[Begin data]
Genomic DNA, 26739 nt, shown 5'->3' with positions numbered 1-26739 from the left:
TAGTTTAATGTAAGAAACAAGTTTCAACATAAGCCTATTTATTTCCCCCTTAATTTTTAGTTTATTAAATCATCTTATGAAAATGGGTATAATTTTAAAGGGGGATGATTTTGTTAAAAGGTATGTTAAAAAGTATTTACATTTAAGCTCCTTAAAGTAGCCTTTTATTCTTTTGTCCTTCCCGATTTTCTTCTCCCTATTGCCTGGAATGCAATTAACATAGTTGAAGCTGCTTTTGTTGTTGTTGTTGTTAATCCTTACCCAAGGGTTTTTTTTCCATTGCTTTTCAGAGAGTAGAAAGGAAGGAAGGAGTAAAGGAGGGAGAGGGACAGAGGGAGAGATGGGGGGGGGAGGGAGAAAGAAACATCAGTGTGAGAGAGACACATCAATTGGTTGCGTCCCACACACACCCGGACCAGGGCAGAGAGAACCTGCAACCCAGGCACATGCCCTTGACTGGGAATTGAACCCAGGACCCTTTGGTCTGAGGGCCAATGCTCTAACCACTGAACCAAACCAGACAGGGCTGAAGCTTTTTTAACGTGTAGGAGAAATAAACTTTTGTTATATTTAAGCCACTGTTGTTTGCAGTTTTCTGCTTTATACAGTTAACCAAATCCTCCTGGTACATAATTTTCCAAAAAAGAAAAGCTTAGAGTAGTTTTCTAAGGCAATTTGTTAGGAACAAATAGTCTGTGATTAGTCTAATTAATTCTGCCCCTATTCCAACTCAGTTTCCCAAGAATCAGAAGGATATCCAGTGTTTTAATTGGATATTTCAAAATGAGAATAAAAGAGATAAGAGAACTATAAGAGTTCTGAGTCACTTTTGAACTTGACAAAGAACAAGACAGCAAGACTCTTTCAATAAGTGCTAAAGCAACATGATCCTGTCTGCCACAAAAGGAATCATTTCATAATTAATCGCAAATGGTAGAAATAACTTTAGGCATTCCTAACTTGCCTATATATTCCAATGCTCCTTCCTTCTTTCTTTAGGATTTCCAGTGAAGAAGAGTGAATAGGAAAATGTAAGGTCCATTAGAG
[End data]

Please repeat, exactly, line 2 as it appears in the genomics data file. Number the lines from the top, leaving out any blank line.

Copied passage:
TAGTTTAATGTAAGAAACAAGTTTCAACATAAGCCTATTTATTTCCCCCTTAATTTTTAGTTTATTAAATCATCTTATGAAAATGGGTATAATTTTAAAGGGGGATGATTTTGTTAAAAGGTATGTTAAAAAGTATTTACATTTAAGCTCCTTAAAGTAGCCTTTTATTCTTTTGTCCTTCCCGATTTTCTTCTCCCTATTGCCTGGAATGCAATTAACATAGTTGAAGCTGCTTTTGTTGTTGTTGTTGTTAATCCTTACCCAAGGGTTTTTTTTCCATTGCTTTTCAGAGAGTAGAAAGGAAGGAAGGAGTAAAGGAGGGAGAGGGACAGAGGGAGAGATGGGGGGGGGAGGGAGAAAGAAACATCAGTGTGAGAGAGACACATCAATTGGTTGCGTCCCACACACACCCGGACCAGGGCAGAGAGAACCTGCAACCCAGGCACATGCCCTTGACTGGGAATTGAACCCAGGACCCTTTGGTCTGAGGGCCAATGCTCTAACCACTGAACCAAACCAGACAGGGCTGAAGCTTTTTTAACGTGTAGGAGAAATAAACTTTTGTTATATTTAAGCCACTGTTGTTTGCAGTTTTCTGCTTTATACAGTTAACCAAATCCTCCTGGTACATAATTTTCCAAAAAAGAAAAGCTTAGAGTAGTTTTCTAAGGCAATTTGTTAGGAACAAATAGTCTGTGATTAGTCTAATTAATTCTGCCCCTATTCCAACTCAGTTTCCCAAGAATCAGAAGGATATCCAGTGTTTTAATTGGATATTTCAAAATGAGAATAAAAGAGATAAGAGAACTATAAGAGTTCTGAGTCACTTTTGAACTTGACAAAGAACAAGACAGCAAGACTCTTTCAATAAGTGCTAAAGCAACATGATCCTGTCTGCCACAAAAGGAATCATTTCATAATTAATCGCAAATGGTAGAAATAACTTTAGGCATTCCTAACTTGCCTATATATTCCAATGCTCCTTCCTTCTTTCTTTAGGATTTCCAGTGAAGAAGAGTGAATAGGAAAATGTAAGGTCCATTAGAG